The NADPH oxidase 2 (NOX2) is known to play a major role in innate immunity for several decades. Phagocytic cells provide host defense by ingesting microbes and destroy them by different mechanisms, including the generation of reactive oxygen species (ROS) by NOX2, a process known as oxidative burst. The phagocytic pathway of dendritic cells (DCs), highly adapted to antigen processing, has been shown to display remarkable differences compared to other phagocytes. Contrary to macrophages and neutrophils, the main function of DC phagosomes is antigen presentation rather than pathogen killing or clearance of cell debris.

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Olivier P Joffre, Elodie Segura, Ariel Savina, Sebastian Amigorena (2012 Jul 13)

Cross-presentation by dendritic cells.

Nature reviews. Immunology : 557-69 : DOI : 10.1038/nri3254 En savoir plus
Résumé

The presentation of exogenous antigens on MHC class I molecules, known as cross-presentation, is essential for the initiation of CD8(+) T cell responses. In vivo, cross-presentation is mainly carried out by specific dendritic cell (DC) subsets through an adaptation of their endocytic and phagocytic pathways. Here, we summarize recent advances in our understanding of the intracellular mechanisms of cross-presentation and discuss its role in immunity and tolerance in the context of specialization between DC subsets. Finally, we review current strategies to use cross-presentation for immunotherapy.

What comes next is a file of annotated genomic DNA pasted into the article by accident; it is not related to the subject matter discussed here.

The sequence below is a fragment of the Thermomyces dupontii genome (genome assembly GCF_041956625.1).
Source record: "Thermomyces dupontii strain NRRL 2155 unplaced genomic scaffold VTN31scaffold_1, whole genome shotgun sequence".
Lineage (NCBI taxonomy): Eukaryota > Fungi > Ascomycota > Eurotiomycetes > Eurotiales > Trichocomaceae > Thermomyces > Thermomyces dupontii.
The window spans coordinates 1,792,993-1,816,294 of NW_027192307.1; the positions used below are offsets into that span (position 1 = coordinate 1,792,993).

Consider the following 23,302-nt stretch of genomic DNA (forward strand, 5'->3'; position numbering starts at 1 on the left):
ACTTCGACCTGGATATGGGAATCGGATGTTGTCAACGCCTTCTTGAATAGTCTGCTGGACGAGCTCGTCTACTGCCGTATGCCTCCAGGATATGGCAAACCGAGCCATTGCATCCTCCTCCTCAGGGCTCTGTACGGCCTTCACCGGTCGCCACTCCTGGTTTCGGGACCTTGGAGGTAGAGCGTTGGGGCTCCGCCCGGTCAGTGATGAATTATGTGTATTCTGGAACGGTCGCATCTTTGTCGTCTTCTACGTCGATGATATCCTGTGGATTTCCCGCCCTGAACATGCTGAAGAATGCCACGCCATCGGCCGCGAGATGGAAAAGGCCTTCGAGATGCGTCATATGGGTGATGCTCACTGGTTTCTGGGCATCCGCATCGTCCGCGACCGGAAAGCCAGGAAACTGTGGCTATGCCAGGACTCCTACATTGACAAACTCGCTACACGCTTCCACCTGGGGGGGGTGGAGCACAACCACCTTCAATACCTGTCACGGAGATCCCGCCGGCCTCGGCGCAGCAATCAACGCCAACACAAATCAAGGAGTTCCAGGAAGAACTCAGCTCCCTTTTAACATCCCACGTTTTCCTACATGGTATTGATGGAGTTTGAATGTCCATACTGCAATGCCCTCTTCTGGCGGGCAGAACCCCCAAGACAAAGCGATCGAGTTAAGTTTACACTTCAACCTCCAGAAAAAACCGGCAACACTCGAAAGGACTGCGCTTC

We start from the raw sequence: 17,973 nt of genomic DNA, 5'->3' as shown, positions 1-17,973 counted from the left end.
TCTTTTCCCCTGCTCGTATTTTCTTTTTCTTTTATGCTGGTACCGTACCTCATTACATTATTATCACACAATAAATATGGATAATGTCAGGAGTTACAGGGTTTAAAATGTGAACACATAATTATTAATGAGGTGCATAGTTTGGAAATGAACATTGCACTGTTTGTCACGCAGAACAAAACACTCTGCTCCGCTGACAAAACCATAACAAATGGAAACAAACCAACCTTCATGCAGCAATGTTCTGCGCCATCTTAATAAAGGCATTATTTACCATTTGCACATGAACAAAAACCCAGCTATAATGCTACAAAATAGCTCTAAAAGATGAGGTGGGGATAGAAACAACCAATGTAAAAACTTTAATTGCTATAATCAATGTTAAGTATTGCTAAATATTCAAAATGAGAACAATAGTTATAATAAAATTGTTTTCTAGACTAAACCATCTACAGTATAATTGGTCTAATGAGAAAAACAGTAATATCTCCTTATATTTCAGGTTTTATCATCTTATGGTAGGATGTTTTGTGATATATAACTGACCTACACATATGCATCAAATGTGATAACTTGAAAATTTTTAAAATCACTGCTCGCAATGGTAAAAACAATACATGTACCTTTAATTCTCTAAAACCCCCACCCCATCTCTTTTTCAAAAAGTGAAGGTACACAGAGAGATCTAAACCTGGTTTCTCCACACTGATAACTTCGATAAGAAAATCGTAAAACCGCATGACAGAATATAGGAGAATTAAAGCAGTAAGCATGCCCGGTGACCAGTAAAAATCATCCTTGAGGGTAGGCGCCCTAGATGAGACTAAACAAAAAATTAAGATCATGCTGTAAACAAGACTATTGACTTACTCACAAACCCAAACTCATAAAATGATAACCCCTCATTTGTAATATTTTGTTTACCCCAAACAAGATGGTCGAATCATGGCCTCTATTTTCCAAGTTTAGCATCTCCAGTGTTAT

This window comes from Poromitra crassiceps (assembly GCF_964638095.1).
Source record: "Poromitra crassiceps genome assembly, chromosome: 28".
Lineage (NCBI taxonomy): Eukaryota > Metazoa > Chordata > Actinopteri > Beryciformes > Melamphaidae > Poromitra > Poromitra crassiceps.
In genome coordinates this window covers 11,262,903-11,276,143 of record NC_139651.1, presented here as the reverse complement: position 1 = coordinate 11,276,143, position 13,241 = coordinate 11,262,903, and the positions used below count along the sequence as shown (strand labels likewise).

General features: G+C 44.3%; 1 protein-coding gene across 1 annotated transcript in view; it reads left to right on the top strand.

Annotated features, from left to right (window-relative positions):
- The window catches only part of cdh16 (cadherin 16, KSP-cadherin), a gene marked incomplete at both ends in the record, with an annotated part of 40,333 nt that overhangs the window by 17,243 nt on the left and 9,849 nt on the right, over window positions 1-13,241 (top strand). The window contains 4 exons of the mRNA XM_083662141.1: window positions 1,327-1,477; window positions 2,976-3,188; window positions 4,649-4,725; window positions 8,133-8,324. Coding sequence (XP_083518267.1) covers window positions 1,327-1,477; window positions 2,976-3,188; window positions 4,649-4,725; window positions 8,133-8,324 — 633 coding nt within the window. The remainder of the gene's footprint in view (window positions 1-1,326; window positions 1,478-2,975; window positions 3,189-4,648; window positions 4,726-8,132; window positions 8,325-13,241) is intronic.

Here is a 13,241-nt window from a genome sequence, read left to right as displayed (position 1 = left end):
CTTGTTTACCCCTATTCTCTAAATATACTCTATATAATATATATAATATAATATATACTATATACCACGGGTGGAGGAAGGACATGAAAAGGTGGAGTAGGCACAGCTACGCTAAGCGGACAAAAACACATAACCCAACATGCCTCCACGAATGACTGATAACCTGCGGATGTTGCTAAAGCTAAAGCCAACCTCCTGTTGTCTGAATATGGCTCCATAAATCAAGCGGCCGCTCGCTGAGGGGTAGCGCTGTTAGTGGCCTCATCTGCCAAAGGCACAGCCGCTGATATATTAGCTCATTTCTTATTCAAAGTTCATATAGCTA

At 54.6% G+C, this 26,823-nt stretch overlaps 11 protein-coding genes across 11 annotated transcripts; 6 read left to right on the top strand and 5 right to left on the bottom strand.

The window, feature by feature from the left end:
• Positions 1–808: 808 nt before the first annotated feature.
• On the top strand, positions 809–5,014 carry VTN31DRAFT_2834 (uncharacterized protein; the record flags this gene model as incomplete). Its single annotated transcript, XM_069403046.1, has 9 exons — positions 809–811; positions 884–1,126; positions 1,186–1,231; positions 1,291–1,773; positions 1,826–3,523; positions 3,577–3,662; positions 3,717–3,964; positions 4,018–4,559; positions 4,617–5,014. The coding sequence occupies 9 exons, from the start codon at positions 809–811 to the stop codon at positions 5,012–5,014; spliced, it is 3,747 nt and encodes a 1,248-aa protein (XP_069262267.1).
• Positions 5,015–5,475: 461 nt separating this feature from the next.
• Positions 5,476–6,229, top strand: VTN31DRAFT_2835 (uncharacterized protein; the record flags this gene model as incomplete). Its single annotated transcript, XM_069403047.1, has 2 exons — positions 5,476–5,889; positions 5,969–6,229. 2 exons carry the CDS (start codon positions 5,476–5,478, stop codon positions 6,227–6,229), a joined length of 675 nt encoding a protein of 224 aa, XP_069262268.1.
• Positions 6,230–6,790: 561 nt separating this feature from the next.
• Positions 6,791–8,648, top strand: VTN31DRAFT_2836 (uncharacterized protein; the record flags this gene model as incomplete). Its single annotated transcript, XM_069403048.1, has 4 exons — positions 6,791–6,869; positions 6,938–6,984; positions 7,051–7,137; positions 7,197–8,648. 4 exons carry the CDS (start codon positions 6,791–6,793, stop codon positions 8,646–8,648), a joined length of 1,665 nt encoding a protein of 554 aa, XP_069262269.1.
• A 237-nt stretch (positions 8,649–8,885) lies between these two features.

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Pascale Hubert, Sebastian Amigorena (2012 Jun 22)

Antibody-dependent cell cytotoxicity in monoclonal antibody-mediated tumor immunotherapy.

Oncoimmunology : 103-105 En savoir plus
Résumé

Antibody-dependent cell cytotoxicity (ADCC) is critical in monoclonal antibody (mAb)-mediated cancer therapy. We recently showed that a tumor-specific mAb in combination with cyclophosphamide inhibited tumor cell growth and induced ADCC-synapses between tumor and effector cells in vivo, opening perspectives to enhance anti-tumor responses by manipulating the immune system.